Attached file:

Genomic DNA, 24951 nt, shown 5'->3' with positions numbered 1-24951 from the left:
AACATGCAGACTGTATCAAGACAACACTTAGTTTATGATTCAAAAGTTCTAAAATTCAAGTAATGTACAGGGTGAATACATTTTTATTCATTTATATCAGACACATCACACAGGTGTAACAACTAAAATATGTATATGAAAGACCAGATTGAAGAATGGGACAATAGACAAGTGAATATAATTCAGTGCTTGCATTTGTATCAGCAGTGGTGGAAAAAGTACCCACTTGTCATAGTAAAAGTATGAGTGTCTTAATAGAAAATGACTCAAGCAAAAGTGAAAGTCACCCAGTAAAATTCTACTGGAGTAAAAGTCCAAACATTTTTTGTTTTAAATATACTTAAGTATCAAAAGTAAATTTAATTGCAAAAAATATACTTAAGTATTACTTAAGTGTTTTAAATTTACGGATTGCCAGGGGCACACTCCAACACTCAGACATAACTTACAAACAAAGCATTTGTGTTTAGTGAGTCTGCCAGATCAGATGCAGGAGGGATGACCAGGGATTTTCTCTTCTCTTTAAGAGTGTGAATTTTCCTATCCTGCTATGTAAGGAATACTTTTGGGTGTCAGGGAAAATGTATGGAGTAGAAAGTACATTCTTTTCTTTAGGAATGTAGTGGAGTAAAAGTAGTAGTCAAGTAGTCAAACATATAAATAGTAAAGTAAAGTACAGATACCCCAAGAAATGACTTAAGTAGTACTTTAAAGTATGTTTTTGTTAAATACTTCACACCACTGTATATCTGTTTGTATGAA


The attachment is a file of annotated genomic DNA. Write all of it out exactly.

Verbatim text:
Genomic DNA, 24951 nt, shown 5'->3' with positions numbered 1-24951 from the left:
AACATGCAGACTGTATCAAGACAACACTTAGTTTATGATTCAAAAGTTCTAAAATTCAAGTAATGTACAGGGTGAATACATTTTTATTCATTTATATCAGACACATCACACAGGTGTAACAACTAAAATATGTATATGAAAGACCAGATTGAAGAATGGGACAATAGACAAGTGAATATAATTCAGTGCTTGCATTTGTATCAGCAGTGGTGGAAAAAGTACCCACTTGTCATAGTAAAAGTATGAGTGTCTTAATAGAAAATGACTCAAGCAAAAGTGAAAGTCACCCAGTAAAATTCTACTGGAGTAAAAGTCCAAACATTTTTTGTTTTAAATATACTTAAGTATCAAAAGTAAATTTAATTGCAAAAAATATACTTAAGTATTACTTAAGTGTTTTAAATTTACGGATTGCCAGGGGCACACTCCAACACTCAGACATAACTTACAAACAAAGCATTTGTGTTTAGTGAGTCTGCCAGATCAGATGCAGGAGGGATGACCAGGGATTTTCTCTTCTCTTTAAGAGTGTGAATTTTCCTATCCTGCTATGTAAGGAATACTTTTGGGTGTCAGGGAAAATGTATGGAGTAGAAAGTACATTCTTTTCTTTAGGAATGTAGTGGAGTAAAAGTAGTAGTCAAGTAGTCAAACATATAAATAGTAAAGTAAAGTACAGATACCCCAAGAAATGACTTAAGTAGTACTTTAAAGTATGTTTTTGTTAAATACTTCACACCACTGTATATCTGTTTGTATGAA